Filice: Draft for need or take the best player available? It’s the age-old draft debate — and one that’s top o’ mind with Los Angeles’ draft class. For most of last season, the O-line was viewed as a chief culprit in L.A.’s offensive reversion. Consequently, after the Rams didn’t bring in any new offensive linemen in free agency, you figured they’d toss some early draft capital at the problem last week. Not so much. GM Les Snead waited until his final selection — a compensation pick at No. 250 overall — before adding a blocker. So I guess the Rams will be running it back with the same unit Pro Football Focus ranked 31st last season. That is a failure. So why does the grade not reflect that sentiment? Well, putting the O-line issues aside for a second, the first four players Snead selected really tickled this draft grader’s fancy. In a quietly loaded RB class, Akers got lost in the shuffle. The former five-star recruit routinely produced behind a porous offensive line at Florida State — which could be good training for his pro career, if the Rams’ O-line doesn’t shape up quick. Jefferson’s exactly the kind of polished route runner you’d expect from the son of a former NFL receiver/current NFL receivers coach. He should provide immediate returns for detail-oriented Rams coach Sean McVay. In a thin pass-rushing class, Lewis is a first-round talent who just needs his body to cooperate. And Burgess is a multi-talented defensive back who could fill a number of roles for the Rams, starting in Year 1. Long story short: Snead inexplicably ignored a major need … but added four potential rookie difference makers elsewhere.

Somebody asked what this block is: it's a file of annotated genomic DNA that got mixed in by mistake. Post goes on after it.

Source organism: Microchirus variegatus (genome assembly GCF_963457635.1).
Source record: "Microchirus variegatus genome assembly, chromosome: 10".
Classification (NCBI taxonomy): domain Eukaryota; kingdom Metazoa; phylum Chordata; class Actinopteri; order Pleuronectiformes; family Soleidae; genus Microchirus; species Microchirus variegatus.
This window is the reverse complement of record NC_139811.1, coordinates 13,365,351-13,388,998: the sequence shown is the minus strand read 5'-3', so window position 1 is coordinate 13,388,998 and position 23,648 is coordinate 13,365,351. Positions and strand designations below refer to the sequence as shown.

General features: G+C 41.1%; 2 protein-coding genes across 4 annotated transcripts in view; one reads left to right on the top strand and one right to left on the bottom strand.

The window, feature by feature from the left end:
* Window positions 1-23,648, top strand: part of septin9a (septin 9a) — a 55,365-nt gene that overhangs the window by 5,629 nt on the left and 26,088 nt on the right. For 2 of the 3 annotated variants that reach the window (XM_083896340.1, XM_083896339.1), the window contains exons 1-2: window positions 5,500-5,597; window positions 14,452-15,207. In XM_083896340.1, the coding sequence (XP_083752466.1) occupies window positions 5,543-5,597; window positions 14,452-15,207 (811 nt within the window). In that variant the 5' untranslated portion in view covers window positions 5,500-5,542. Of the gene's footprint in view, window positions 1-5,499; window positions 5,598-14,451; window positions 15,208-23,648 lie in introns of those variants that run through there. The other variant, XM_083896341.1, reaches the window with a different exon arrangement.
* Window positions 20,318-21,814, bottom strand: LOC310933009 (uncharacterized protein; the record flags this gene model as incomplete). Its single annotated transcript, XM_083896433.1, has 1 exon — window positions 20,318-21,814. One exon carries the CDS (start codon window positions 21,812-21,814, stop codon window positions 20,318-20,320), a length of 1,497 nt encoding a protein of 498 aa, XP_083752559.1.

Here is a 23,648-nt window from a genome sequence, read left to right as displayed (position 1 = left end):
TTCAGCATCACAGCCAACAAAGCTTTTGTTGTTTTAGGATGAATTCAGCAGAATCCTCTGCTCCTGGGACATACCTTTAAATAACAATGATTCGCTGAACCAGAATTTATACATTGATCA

NFL.com Draft Grade: B-
With several trades over the weekend, the Seahawks came out of the three-day event with eight rookies in this year’s draft. Despite no update on the potential return of Pro Bowl defensive end Jadeveon Clowney, Seattle managed to bolster their pass rush in Darrell Taylor and Alton Robinson.
Round 1: (27) LB Jordyn Brooks, Texas Tech
Round 2: (48) DE Darrell Taylor, Tennessee
Round 3: (69) G Damien Lewis, LSU
Round 4: (133) TE Colby Parkinson, Stanford
Round 4: (144) RB DeeJay Dallas, Miami
Round 5: (148) DE Alton Robinson, Syracuse
Round 6: (214) WR Freddie Swain, Florida
Round 7: (251) WR Stephen Sullivan, LSU
Filice: One thing’s for sure: The Seahawks draft to the beat of their own drum. Brooks had his fans in league circles. Directly following the pick, virtual draft maestro Trey Wingo observed, “Well, this is interesting, because I had one coach tell me this week, ‘I wish people would stop putting Jordyn Brooks in their mock draft — we love this kid, we don’t want everybody to know him.” The tackling machine’s Texas Tech tape is indeed fun. Yet still: The notion of spending a first-round pick on a downhill thumper — without established coverage skills — seems like a questionable use of draft resources in 2020. Especially when off-ball linebacker wasn’t an immediate need for this annually contending team. On Day 2, Pete Carroll and John Schneider looked to infuse both lines with some much-needed talent. Taylor brings the length and strength Seattle desires off the edges. The only problem is he remains unrefined as a playmaker/finisher despite five years of service in the SEC. Lewis is an absolute road-grader in the ground game at 327 pounds. The only problem is he remains somewhat of a liability in pass pro, which isn’t ideal for the preservation of franchise superman Russell Wilson.
NFL.com Draft Grade: C